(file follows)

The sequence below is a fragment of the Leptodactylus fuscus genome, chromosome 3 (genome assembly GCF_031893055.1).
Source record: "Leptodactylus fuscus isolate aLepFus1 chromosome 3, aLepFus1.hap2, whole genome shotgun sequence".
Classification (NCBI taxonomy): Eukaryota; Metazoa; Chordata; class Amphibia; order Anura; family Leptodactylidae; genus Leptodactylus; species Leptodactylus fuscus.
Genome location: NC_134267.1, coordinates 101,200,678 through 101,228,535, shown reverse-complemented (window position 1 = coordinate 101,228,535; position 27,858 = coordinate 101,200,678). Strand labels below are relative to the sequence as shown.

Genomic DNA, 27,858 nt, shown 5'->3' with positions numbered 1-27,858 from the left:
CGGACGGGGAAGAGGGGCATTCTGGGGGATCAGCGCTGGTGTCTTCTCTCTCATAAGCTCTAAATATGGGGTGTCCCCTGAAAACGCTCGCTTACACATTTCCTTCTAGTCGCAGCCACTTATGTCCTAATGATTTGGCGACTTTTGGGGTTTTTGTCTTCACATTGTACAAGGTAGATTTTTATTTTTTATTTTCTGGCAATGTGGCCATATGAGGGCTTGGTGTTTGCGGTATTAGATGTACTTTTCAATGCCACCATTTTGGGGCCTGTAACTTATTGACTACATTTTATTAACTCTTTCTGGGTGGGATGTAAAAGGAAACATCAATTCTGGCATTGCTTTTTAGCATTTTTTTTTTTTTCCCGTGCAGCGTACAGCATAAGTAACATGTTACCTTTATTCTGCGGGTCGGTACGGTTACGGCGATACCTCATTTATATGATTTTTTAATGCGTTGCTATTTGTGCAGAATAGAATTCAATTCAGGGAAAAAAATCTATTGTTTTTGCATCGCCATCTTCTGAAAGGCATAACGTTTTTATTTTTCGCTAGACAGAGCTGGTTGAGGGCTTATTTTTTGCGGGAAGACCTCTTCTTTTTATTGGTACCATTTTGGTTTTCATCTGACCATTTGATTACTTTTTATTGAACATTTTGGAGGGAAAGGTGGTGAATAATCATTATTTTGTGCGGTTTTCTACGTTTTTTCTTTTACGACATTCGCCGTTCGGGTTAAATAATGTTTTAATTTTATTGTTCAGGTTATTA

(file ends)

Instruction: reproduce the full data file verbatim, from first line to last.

The sequence below is a fragment of the Leptodactylus fuscus genome, chromosome 3 (genome assembly GCF_031893055.1).
Source record: "Leptodactylus fuscus isolate aLepFus1 chromosome 3, aLepFus1.hap2, whole genome shotgun sequence".
Classification (NCBI taxonomy): Eukaryota; Metazoa; Chordata; class Amphibia; order Anura; family Leptodactylidae; genus Leptodactylus; species Leptodactylus fuscus.
Genome location: NC_134267.1, coordinates 101,200,678 through 101,228,535, shown reverse-complemented (window position 1 = coordinate 101,228,535; position 27,858 = coordinate 101,200,678). Strand labels below are relative to the sequence as shown.

Genomic DNA, 27,858 nt, shown 5'->3' with positions numbered 1-27,858 from the left:
CGGACGGGGAAGAGGGGCATTCTGGGGGATCAGCGCTGGTGTCTTCTCTCTCATAAGCTCTAAATATGGGGTGTCCCCTGAAAACGCTCGCTTACACATTTCCTTCTAGTCGCAGCCACTTATGTCCTAATGATTTGGCGACTTTTGGGGTTTTTGTCTTCACATTGTACAAGGTAGATTTTTATTTTTTATTTTCTGGCAATGTGGCCATATGAGGGCTTGGTGTTTGCGGTATTAGATGTACTTTTCAATGCCACCATTTTGGGGCCTGTAACTTATTGACTACATTTTATTAACTCTTTCTGGGTGGGATGTAAAAGGAAACATCAATTCTGGCATTGCTTTTTAGCATTTTTTTTTTTTTCCCGTGCAGCGTACAGCATAAGTAACATGTTACCTTTATTCTGCGGGTCGGTACGGTTACGGCGATACCTCATTTATATGATTTTTTAATGCGTTGCTATTTGTGCAGAATAGAATTCAATTCAGGGAAAAAAATCTATTGTTTTTGCATCGCCATCTTCTGAAAGGCATAACGTTTTTATTTTTCGCTAGACAGAGCTGGTTGAGGGCTTATTTTTTGCGGGAAGACCTCTTCTTTTTATTGGTACCATTTTGGTTTTCATCTGACCATTTGATTACTTTTTATTGAACATTTTGGAGGGAAAGGTGGTGAATAATCATTATTTTGTGCGGTTTTCTACGTTTTTTCTTTTACGACATTCGCCGTTCGGGTTAAATAATGTTTTAATTTTATTGTTCAGGTTATTA